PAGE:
People talk trash about Air India, but it has one distinct advantage -- if you're lucky enough to fly to and from India on one of their newer 747s, which are equipped with personal video screens, you have a wealth of Indian TV, movies, and music to entertain yourself with, while eating Chiwda (instead of peanuts) and not-too-bad shrimp curry. (You still have to sit in a cramped little chair for 16-24 hours without losing your mind, but that would be the case on Lufthansa too.)
Our son wasn't too much trouble on this flight (he slept through much of it), so I was able to sample a range of subtitled Indian movies in different languages that I otherwise might not see. In some cases, I didn't watch whole films -- sometimes just an hour or so -- but it was an interesting experiment to compare a group of films that normally are only seen by members of specific linguistic communities. People sometimes talk about Indian cinema as if the only films worth watching are made in Hindi and produced in Mumbai, but perhaps the folks who are saying that only watch those films?
The most entertaining, and highest production value film I watched was the Tamil film, Sivaji, The Boss, starring Rajnikanth (star of several YouTube "superhits," including "Little Superman"). I initially enjoyed the sense of Tamil ethno-linguistic pride in the film (Rajnikant's love interest is named "Tamizhselvi"), though it did start to get old after a little while (I did not see such an obsession with regional identity in the Malayalam, Marathi, Gujarati, Bengali, or Punjabi films I sampled on this flight. Is the Tamil-centricness of Sivaji, The Boss unique to this film?).
Rajnikanth's manic physical comedy and dancing, and the film's over-the-top sets and situations, are really why someone who is not a long-term Rajnikanth fan watches a film like this. I couldn't say that the anti-corruption plot made any narrative sense, though there were some powerful "crowd" moments here and there; there's just a whiff of the rough edges of actual Indian politics. More than anything else, it seemed like Rajnikanth's mission in this film is to entertain the audience as fast as possible, and continue doing so until every last bit of amusement is squeezed out of every damn frame of the film. (I wish I knew where he gets the energy.)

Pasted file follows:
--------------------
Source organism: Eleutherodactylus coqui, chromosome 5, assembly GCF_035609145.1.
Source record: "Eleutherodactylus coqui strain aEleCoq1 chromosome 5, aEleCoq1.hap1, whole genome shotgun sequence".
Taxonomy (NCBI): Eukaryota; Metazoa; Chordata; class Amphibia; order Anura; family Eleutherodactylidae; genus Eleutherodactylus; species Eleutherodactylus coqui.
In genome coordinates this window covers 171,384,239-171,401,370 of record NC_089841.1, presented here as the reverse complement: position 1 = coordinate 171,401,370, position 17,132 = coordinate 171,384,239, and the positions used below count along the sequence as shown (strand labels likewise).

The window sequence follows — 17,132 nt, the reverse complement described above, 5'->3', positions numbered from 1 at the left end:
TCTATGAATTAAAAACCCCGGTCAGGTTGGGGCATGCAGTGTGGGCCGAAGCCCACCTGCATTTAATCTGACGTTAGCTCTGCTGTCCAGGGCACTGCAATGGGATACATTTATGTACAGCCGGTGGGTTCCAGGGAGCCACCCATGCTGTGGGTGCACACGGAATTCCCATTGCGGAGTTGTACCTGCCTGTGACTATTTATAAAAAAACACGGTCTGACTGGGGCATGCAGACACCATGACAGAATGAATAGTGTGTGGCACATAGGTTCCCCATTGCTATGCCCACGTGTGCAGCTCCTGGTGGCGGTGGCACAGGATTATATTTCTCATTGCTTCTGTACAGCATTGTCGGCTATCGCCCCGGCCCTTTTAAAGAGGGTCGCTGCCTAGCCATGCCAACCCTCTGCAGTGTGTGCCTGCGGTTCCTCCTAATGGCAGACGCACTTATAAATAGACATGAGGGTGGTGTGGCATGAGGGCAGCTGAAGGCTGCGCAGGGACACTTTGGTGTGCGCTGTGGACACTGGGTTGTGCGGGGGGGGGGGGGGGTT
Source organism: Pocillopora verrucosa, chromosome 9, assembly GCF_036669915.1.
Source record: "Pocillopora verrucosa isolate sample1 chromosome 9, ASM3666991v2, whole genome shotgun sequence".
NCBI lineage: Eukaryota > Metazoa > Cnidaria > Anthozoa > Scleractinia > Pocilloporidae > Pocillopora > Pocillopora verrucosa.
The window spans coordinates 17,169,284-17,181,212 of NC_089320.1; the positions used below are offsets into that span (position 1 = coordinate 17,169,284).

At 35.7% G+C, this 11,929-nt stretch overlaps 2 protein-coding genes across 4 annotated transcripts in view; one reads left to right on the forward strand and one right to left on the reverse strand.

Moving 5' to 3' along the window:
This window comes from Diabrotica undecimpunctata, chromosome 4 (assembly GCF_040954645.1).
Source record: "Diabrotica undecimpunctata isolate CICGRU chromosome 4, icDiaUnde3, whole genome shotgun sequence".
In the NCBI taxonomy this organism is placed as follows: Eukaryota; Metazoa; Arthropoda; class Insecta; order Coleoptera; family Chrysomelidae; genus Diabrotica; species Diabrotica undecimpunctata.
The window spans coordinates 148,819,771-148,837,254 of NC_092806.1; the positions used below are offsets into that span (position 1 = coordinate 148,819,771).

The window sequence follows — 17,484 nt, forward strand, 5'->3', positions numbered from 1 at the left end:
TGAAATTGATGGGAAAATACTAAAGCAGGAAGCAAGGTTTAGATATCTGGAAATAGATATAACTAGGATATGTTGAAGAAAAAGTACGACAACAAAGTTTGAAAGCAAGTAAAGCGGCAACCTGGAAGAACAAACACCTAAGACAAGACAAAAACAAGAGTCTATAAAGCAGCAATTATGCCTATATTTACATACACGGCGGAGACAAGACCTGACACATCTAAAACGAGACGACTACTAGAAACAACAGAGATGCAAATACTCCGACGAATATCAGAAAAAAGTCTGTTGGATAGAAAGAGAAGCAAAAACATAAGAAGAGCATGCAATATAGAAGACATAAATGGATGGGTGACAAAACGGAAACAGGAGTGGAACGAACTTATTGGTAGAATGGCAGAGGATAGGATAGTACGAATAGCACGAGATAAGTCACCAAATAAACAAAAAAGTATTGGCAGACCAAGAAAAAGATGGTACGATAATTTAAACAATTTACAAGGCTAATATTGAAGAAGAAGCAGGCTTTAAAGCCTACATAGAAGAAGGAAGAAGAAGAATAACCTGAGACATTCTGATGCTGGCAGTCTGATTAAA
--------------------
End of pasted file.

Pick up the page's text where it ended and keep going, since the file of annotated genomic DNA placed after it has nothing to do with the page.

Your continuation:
Incidentally, Sivaji, The Boss was the most expensive Indian film ever made, in any language, as of 2007. It was a super-hit in the South, and successful even dubbed into Hindi.
After Sivaji, The Boss, I sampled two Malayalam films. I watched most of a wonderful family comedy called Madhu Chandralekha, starring Jayaram and Urvasi. I have to say I definitely enjoyed the story about how the ordinary, unglamorous wife of a successful singer and composer becomes jealous of a glamorous young woman who comes into their lives. It felt very real and honest, and Urvashi (a regional actress who came out of "retirement" for this film) is convincingly unglamorous, if that expression can be permitted. (We have all seen movies television programs where an obviously incredibly beautiful woman tries to "frump" it as someone bookish and unpopular, but the audience knows it is only a matter of time before the Grand Makeover occurs, and Beauty Emerges Triumphant. Not so here.) Incidentally, here is a song from the film.
Also worth checking out is a Malyalam film called Smart City. Set in Cochi, a quick Google search revealed that this "honest man vs. the corrupt business establishment and gangster cronies" film seems to be based on a real, 2004 proposal in Cochi to build an "Internet City," where a multinational corporation based in Dubai would develop a whole region of the city as a kind of high-end Internet/IT/Multinational hub. Though it is by no means an art film or a work of political propaganda, Smart City is quite serious in its opposition to this kind of "think big/get a piece of the action" approach to development, and touches on a sensitive and important issue that is much broader than just Kerala (i.e., the controversies over "Special Economic Zones").
One small observation: both the Tamil film Sivaji and the Malayalam film Madhu Chandralekha had physical comedy about what happens when one eats absurdly spicy food. In Sivaji, Rajnikant coolly eats a plate of hot peppers to impress his love interest and her family, before allowing himself to spazz out in the bathroom. In Madhu Chandralekha, the jealous wife makes wildly spicy food for her husband to try and alienate him, because she doesn't feel worthy of his love. Comedy of course ensues when the wrong person eats some of the food. Just coincidence, or is there a tradition of comedy over spicy food either in South Indian movies, or even Indian movies in general?